After more than a decade of non-stop growth, Australian banks are bracing themselves for a slowdown in credit growth. In an effort to cut costs and protect profit, most of the big banks have started to announce job cuts for 2012. The latest to do so was Australia and New Zealand Banking Group (ANZ), the country’s fourth-largest bank, which on Monday said that it will cut approximately 1,000 jobs in 2012.
ANZ which employs close to 24,000 people inAustraliainformed 492 employees on Monday that their roles would be affected. In a statement, the bank said that the job cuts will primarily be in middle-management, back-office and support functions. Job cuts in the global banking industry are common in turbulent market conditions.
Michael Zimmerman’s Prentice Capital is having a strong year
Prentice Capital was up 15.3% net last month, bringing its year-to-date gain to 49.4% net. Prentice touted its ability to preserve capital during market downturns like the first quarter of this year and the fourth quarter of 2018. Q3 2020 hedge fund letters, conferences and more Background of Prentice Capital The fund utilizes a low Read More
ANZ’s announcement comes on the heels of Westpac saying that it would cut 400 jobs in 2012. Credit growth is at the lowest level in almost four decades, and as households savings increase and corporates pay down debt, banks are being forced to trim their costs.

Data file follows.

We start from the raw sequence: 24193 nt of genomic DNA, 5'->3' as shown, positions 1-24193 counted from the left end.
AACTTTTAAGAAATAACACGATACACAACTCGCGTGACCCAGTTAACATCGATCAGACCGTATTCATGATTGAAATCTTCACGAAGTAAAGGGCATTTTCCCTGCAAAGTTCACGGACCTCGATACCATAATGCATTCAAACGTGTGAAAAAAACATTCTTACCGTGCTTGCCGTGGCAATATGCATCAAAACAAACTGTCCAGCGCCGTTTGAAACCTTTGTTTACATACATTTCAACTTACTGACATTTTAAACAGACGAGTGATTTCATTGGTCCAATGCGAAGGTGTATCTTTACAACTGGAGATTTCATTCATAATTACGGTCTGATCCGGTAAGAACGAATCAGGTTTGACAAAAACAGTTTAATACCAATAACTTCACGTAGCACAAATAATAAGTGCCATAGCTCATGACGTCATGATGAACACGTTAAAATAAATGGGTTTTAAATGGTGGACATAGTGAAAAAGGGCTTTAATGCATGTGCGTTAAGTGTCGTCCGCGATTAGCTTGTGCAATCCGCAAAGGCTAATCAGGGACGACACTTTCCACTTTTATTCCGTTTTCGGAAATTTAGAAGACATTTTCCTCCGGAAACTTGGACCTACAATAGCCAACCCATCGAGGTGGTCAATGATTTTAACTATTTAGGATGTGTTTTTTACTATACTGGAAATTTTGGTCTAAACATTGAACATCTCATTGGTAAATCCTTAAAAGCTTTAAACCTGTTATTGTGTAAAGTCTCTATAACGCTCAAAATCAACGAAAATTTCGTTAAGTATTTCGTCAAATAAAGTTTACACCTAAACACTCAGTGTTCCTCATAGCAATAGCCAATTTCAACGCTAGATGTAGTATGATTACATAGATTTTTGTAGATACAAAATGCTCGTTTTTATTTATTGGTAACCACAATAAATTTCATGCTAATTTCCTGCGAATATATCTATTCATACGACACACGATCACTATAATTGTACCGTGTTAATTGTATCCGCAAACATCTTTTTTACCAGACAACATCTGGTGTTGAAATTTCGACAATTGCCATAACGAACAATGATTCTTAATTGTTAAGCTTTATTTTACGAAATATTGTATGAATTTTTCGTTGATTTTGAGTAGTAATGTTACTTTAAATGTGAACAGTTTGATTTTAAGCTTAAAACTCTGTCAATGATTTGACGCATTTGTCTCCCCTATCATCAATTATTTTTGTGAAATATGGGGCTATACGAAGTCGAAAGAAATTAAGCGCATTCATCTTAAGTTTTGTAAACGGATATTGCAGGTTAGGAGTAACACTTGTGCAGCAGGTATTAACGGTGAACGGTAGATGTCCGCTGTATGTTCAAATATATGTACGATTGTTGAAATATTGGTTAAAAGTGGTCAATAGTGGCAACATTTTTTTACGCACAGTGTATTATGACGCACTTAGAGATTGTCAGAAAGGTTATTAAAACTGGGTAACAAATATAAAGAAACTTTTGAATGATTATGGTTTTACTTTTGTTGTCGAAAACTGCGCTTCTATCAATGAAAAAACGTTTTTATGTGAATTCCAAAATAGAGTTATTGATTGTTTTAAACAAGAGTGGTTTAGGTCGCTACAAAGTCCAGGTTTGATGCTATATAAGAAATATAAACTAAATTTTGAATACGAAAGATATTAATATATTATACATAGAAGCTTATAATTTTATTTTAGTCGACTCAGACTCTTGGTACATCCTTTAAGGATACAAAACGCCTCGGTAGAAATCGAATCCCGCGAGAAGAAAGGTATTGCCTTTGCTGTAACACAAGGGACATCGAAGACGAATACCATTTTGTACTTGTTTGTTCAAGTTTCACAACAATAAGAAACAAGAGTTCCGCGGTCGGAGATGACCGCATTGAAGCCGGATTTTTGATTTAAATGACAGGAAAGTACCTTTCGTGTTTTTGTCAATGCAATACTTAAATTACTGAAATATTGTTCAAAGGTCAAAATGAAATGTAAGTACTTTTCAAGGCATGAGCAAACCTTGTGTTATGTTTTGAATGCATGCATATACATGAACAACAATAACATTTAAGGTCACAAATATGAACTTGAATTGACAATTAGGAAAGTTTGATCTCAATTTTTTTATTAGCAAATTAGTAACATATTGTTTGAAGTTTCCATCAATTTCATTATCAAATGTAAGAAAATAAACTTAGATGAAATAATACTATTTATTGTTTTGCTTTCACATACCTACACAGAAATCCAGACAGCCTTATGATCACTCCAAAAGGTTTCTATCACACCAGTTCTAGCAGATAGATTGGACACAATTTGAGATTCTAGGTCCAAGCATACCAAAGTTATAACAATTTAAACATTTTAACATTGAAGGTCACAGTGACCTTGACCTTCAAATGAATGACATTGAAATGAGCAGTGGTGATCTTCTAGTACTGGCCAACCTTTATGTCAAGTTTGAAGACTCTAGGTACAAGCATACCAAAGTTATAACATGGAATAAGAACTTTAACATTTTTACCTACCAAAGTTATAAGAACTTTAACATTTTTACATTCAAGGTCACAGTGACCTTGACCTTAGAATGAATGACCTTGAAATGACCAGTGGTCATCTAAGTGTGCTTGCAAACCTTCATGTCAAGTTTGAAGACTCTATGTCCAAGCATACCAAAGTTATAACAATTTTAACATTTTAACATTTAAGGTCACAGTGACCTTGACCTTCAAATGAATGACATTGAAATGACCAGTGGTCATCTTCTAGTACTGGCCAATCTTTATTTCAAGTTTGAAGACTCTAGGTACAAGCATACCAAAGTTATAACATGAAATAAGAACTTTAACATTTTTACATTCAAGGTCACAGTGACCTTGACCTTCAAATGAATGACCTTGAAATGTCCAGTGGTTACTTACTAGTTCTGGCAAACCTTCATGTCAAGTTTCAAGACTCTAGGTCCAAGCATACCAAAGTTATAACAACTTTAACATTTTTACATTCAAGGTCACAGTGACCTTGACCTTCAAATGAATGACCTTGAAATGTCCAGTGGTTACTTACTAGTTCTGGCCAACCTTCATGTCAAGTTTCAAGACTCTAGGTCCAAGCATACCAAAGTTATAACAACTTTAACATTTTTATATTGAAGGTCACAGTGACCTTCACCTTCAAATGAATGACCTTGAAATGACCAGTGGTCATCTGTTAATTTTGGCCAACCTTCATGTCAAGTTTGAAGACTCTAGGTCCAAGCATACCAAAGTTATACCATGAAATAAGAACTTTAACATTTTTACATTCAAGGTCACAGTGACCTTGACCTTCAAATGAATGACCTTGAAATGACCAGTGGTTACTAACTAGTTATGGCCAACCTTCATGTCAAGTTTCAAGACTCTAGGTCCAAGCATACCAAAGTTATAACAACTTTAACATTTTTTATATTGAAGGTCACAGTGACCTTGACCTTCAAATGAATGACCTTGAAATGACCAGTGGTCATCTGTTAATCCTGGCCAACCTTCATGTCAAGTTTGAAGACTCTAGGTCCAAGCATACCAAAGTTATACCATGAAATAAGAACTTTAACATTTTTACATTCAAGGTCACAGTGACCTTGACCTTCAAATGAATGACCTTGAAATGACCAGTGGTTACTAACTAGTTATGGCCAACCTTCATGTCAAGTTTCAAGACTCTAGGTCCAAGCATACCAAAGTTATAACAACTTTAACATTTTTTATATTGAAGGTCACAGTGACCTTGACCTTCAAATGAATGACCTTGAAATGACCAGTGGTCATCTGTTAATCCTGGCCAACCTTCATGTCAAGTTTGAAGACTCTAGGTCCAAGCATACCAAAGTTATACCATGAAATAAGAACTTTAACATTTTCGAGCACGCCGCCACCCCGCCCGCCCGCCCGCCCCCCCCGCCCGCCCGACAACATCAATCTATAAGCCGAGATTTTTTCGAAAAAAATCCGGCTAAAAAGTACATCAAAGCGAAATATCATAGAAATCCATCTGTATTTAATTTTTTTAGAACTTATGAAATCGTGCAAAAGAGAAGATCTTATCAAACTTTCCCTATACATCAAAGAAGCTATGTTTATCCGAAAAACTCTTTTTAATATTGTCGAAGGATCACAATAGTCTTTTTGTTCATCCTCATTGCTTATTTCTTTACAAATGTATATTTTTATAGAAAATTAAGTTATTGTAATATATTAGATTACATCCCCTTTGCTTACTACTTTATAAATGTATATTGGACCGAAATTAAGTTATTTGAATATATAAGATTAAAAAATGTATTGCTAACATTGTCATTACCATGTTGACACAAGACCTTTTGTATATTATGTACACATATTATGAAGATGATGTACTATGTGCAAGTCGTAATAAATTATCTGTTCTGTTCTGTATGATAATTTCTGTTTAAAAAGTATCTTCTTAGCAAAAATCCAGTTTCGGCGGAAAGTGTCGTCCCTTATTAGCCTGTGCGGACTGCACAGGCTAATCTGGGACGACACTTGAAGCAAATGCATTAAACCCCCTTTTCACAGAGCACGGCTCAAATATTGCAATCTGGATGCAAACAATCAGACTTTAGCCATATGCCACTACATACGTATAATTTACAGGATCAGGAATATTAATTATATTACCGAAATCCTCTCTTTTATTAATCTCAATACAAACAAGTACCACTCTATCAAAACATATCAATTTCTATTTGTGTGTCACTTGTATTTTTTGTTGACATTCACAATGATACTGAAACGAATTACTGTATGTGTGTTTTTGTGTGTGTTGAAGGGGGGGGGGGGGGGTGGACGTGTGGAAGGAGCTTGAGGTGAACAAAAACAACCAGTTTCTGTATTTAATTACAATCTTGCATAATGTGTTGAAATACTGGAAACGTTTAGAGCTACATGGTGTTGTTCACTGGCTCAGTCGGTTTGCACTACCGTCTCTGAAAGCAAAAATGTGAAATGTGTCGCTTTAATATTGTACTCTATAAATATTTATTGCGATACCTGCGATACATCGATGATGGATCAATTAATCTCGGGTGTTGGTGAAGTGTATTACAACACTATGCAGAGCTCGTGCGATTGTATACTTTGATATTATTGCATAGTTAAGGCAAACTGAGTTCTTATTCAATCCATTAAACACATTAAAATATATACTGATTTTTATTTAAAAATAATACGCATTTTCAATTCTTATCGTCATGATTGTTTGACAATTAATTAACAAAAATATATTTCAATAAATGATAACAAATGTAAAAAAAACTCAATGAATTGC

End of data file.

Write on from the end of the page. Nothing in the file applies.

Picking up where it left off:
Analysts are predicting that as the slowdown takes its toll on margins, the Australian lenders seeking to rein in costs could cut thousands of jobs, some possibly inAsia. According to Brian Johnson, banking analyst at CLSA, it is quite possible that across the industry, seven-to-eight thousand jobs could be cut domestically.
The Financial Sector Union was severely critical of ANZ’s move to slash jobs and asked the government to intervene. “This is an incredibly profitable, iconic Australian employer that can afford to keep every one of these workers in place and continue to make multi-billion dollar profits,” said Financial Sector Union national secretary Leon Carter. If conditions do not improve, Carter fears the banking job cuts will continue, and over the next couple of weeks is set to meet the National Australia Bank and Commonwealth Bank, two of the country’s biggest banks, to urge them not to follow Westpac and ANZ. Citing intense pressure on margins due to higher funding costs and slow lending growth, ANZ last week decided to raise mortgage rates independently of the central bank, which angered its customers and Australian political leaders.
Australia’s top four banks are among the country’s largest employers with close to 40,000 employees each. Australian banks have enjoyed almost uninterrupted growth for more than a decade, which saw their assets and profits grow several-fold. The big four banks ofAustralialast year together made a record profit of $25 billion.